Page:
Monday, March 28, 2011

NATO takes over no-fly zone

The North Atlantic Treaty Organization (NATO) was originally created to "to keep the Russians out, the Americans in, and the Germans down", at least according to the first NATO Secretary General. NATO was more a political association than a military organization. The in-fighting between European members and the US caused the French to pull out in 1966 and create their own nuclear deterrent.

After the fall of the Berlin Wall in 1989 and subsequently the Soviet Union, the relevance of NATO began to wane. The Balklands war in the mid 90s led NATO to involve itself in matters beyond the member nations. Former Warsaw Pact and Soviet Republics were allowed to join.

The Berlin Plus agreement is a comprehensive package of agreements made between NATO and the European Union on 16 December 2002. With this agreement the EU was given the possibility to use NATO assets in case it wanted to act independently in an international crisis, on the condition that NATO itself did not want to act—the so-called "right of first refusal"

The September 11 attacks caused NATO to invoke Article 5 of the NATO Charter for the first time in its history. The Article says that an attack on any member shall be considered to be an attack on all. The invocation was confirmed on 4 October 2001 when NATO determined that the attacks were indeed eligible under the terms of the North Atlantic Treaty. In 2003, NATO took command of the International Security Assistance Force (ISAF) in Afghanistan. For the first time in its history, NATO would take over a mission outside the NATO area of responsibility.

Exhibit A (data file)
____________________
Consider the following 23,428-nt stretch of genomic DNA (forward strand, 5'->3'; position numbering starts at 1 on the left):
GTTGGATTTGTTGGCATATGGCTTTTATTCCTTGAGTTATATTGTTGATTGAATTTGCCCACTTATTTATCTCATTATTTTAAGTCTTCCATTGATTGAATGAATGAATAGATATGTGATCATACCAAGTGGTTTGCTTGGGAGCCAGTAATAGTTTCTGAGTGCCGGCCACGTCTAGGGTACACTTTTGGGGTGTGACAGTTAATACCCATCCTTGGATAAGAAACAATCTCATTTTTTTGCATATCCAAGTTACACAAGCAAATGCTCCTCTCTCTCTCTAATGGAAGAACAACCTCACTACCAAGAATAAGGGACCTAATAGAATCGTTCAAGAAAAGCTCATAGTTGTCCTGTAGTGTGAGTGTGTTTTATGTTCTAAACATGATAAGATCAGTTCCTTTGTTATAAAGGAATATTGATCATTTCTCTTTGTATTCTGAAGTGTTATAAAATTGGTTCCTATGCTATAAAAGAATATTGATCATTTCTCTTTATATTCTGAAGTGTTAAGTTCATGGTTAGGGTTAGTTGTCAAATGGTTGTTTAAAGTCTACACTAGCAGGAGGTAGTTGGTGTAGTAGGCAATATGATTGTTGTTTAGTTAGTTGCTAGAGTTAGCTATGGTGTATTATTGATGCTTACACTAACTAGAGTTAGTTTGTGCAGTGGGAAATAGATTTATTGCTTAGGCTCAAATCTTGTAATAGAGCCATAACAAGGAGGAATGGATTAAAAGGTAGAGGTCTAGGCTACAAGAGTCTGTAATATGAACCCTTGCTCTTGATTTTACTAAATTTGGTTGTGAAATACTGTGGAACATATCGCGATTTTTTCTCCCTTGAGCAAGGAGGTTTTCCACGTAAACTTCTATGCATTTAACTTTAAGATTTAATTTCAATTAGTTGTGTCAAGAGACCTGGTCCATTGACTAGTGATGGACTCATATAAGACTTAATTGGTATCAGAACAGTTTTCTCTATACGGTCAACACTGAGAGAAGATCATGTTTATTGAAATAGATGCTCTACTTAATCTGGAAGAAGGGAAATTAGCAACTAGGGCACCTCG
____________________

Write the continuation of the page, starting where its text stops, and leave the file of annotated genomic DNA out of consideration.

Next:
In 2009, NATO deployed warships in support of Operation Ocean Shield battling Somali pirates in the Gulf of Aden and Indian Ocean.

Given this history, it is no surprise the AFA Daily Digest had this report:

NATO Secretary General Anders Fogh Rasmussen announced Sunday that, effective immediately, the alliance would assume the lead role from the United States for all UN-sanctioned air and sea military operations in and around Libya. "This is a very significant step, which proves NATO's capability to take decisive action," said Rasmussen. This means the alliance will be in charge not only of the no-fly zone over northern Libya and the arms embargo, but also the air strikes meant to protect Libyan civilians from attack by Muammar Qaddafi's regime. Defense Secretary Robert Gates said Sunday on NBC's Meet the Press that, within the next week, the United States "will begin to diminish [its] commitment of resources" to the Libyan mission. "[T]he idea was that, over time, the coalition would assume a larger and larger proportion of the burden," he said. He added, "Our air power has significantly degraded [Qaddafi's] armor capabilities, his ability to use his armor against cities like Benghazi." As of March 25, US aircraft had flown 529 sorties, coalition aircraft 346, since the air campaign began on March 19.

NATO involvement in the Balklands, Afghanistan, Libya, the Gulf of Aden, and Indian Ocean seems to eerily parallel European colonialism. Coalition campaigns make it easier to get approval for military operations but the implications for recovery become complicated at the least. For example, if Gaddafi steps down there is no obvious follow-on leader as the colonel has successfully suppressed any opposition for nearly 40 years. A NATO backed government in Libya could set-off an even bigger conflict in the Middle East.

1 comment:

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